Deeply nested *if…else *statements are difficult to reason about and tricky to debug. The logic becomes tangled and you’re unsure if you’re adequately checking all cases you have in mind. When your code surpasses the second or third *elif *statement it’s time to refactor. There’s enough code smell at this point to warrant rethinking your entire approach.

One method I’ve come to prefer for control flow with dense business logic is routing statements in python dictionaries. You can build your dictionary like a switch, and you can quickly route to the logic you want to use.

## Our toy problem and it’s resolution

Let’s say we have the following function and apologies for the silly example ¯\_(ツ)_/¯

def perform_mathematical_operation(operation, a, b): """ Args: operation (string) a (int or float) b (int or float) Returns: (float) """ val = 0.00 if operation == "add": val = a + b elif operation == "subtract": val = a - b elif operation == "multiply": val = a * b else: val = a / b return val

#### What we have here is a set of cryptically dense if, elif, else statements.

Besides being a pile of spaghetti this function also makes decisions for us without our consent. Specifically, in this function all other operations besides addition, subtraction, and multiplication are **division**. This choice to use division is happening implicitly because the operation magic string could be anything. Adding other checks for division (that our denominator isn’t zero, for example) will require more dense logic.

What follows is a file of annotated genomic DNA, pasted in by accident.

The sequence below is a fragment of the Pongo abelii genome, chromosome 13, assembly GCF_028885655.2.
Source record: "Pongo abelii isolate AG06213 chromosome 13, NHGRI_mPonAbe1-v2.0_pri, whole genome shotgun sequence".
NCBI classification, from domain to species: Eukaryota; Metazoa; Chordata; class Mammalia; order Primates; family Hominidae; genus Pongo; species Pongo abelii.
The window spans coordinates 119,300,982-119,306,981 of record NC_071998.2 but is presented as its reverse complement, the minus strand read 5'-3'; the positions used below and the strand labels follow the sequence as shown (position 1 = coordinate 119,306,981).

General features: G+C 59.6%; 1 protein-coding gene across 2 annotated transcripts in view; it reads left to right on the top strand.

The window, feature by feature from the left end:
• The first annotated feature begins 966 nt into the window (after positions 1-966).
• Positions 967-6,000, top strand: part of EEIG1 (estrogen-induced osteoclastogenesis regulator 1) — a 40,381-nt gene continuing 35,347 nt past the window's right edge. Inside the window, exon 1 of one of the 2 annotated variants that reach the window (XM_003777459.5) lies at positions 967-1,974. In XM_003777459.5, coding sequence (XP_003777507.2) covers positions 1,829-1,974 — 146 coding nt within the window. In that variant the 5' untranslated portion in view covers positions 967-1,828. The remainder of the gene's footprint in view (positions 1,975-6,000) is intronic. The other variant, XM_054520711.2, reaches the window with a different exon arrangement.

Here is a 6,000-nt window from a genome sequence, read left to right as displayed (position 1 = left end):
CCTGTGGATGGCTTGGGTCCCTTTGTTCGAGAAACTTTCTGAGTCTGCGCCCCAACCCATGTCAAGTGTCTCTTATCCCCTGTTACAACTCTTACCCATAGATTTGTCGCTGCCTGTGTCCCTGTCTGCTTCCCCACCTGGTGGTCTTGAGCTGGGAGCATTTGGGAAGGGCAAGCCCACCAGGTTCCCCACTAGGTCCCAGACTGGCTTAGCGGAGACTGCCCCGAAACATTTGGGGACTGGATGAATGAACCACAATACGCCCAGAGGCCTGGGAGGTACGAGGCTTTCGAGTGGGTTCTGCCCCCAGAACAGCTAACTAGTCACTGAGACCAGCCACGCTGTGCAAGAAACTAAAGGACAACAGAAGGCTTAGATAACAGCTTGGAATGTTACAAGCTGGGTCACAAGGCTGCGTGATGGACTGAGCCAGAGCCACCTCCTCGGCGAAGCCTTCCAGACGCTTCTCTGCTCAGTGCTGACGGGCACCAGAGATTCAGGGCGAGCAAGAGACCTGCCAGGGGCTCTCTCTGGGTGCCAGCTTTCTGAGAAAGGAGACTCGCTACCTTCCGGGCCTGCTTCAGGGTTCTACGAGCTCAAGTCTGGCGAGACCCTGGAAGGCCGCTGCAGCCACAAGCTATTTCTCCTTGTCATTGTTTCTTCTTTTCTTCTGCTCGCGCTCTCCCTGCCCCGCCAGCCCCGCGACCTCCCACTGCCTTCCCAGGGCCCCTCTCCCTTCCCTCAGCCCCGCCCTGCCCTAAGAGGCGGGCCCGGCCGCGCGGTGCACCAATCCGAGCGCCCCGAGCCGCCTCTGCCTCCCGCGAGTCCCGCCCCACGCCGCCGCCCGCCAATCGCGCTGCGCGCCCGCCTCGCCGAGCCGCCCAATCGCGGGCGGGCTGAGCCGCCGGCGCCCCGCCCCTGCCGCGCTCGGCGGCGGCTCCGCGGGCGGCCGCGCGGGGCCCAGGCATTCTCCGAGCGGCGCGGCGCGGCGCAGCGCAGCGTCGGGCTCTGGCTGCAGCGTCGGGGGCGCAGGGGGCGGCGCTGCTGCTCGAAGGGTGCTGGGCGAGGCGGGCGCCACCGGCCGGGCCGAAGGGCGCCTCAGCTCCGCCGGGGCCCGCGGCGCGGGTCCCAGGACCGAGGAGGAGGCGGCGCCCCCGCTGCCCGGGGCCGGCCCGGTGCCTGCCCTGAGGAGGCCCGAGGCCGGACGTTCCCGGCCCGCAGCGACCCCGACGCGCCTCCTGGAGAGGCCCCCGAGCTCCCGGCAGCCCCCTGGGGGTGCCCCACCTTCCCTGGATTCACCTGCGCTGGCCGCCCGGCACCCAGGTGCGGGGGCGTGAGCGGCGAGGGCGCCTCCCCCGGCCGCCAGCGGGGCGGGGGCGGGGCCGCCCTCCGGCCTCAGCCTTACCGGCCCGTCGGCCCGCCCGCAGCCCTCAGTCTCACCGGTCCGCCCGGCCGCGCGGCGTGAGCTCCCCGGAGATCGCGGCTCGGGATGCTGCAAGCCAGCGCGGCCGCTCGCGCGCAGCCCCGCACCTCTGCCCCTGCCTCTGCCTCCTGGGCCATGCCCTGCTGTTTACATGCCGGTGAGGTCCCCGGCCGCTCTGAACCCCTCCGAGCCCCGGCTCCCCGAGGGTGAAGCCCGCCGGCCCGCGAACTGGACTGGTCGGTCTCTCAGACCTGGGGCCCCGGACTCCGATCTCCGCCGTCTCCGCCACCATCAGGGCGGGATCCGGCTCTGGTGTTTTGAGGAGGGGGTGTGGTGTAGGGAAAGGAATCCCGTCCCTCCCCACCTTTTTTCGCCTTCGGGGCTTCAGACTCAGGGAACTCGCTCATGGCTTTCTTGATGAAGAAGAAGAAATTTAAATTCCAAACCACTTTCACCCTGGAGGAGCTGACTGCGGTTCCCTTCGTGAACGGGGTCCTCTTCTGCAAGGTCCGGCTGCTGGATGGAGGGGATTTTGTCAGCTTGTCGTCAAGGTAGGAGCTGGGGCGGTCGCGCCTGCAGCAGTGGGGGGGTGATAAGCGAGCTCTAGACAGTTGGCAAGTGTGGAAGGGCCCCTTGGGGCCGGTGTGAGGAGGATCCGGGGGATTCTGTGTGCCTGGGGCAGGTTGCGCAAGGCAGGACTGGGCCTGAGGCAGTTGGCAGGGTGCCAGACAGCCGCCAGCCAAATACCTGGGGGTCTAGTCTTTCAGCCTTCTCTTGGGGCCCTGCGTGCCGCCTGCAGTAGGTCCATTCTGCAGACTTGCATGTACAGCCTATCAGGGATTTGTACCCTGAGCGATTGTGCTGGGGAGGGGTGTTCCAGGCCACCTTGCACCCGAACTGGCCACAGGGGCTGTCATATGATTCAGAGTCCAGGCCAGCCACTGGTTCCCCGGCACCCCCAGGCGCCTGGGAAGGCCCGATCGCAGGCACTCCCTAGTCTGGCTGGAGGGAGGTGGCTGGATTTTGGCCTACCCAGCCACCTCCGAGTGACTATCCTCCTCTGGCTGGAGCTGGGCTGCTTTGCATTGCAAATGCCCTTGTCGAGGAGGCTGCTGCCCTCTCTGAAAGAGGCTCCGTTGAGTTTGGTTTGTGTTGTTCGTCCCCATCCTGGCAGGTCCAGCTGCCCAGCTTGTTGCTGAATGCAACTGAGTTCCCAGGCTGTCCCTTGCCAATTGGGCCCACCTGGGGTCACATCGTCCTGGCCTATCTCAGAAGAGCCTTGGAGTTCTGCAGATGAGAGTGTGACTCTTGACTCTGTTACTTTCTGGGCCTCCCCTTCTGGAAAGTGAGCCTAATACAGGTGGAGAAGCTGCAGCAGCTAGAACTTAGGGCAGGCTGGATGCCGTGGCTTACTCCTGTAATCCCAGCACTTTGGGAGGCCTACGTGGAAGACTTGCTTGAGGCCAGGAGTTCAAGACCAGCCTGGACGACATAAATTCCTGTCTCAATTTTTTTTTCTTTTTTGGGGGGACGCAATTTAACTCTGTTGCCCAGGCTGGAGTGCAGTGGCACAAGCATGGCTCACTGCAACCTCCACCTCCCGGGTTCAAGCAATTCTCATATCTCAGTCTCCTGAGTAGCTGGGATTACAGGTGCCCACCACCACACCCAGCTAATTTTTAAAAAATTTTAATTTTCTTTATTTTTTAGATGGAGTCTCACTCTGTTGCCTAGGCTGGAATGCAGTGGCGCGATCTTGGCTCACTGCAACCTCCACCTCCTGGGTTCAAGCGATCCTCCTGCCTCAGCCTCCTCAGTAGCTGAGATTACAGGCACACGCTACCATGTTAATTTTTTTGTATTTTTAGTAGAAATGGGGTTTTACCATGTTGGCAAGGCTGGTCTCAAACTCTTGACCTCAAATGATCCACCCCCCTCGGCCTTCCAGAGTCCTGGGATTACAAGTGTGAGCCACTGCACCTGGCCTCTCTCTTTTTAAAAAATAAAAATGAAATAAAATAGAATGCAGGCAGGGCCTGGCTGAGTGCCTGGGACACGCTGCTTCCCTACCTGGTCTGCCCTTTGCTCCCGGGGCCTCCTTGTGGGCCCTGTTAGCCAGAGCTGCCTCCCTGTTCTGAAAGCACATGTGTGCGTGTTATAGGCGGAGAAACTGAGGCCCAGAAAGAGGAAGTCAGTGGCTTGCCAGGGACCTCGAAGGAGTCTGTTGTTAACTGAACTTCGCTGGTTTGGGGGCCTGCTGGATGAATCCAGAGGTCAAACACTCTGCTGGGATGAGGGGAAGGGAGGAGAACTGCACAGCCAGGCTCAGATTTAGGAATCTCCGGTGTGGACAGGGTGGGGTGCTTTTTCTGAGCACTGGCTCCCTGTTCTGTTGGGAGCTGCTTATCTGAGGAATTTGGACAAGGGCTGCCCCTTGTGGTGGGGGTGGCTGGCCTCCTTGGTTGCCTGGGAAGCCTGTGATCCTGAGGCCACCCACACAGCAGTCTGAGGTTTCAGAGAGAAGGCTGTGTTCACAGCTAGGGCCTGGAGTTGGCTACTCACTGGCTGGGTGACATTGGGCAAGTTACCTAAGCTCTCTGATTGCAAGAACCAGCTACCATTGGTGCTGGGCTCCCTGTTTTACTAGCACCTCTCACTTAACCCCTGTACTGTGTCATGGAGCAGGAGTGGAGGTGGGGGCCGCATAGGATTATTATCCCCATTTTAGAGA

#### Making the case for switching with dictionaries.

Instead of one singular dense function, we can break out the components into functions of their own.

def add_two_numbers(a, b): return a + b def subtract_two_numbers(a, b): return a - b def multiply_two_numbers(a, b): return a * b def divide_two_numbers(a, b): return a / b

#### Breaking out these individual functions gives us the added bonus of being able to easily cover each one in unit tests!

We will also need the switching logic, which I’ve placed inside this *operation_on_numbers *function.

def operation_on_numbers(operation, a, b): """ Args: operation (string) a (int or float) b (int or float) Returns: (int or float) """ switch = {'add': add_two_numbers, 'subtract': subtract_two_numbers, 'multiply': multiply_two_numbers, 'divide': divide_two_numbers } return switch[operation](a, b)

The function with the dictionary control flow will throw a KeyError if a new operation is provided that does not exist in the switch dictionary. At least we will *know *the cases where items are being divided now…because they will break this function.

The switch works by setting the values of the dictionary as our functions. The function itself is called on the return. Here’s how it looks in action: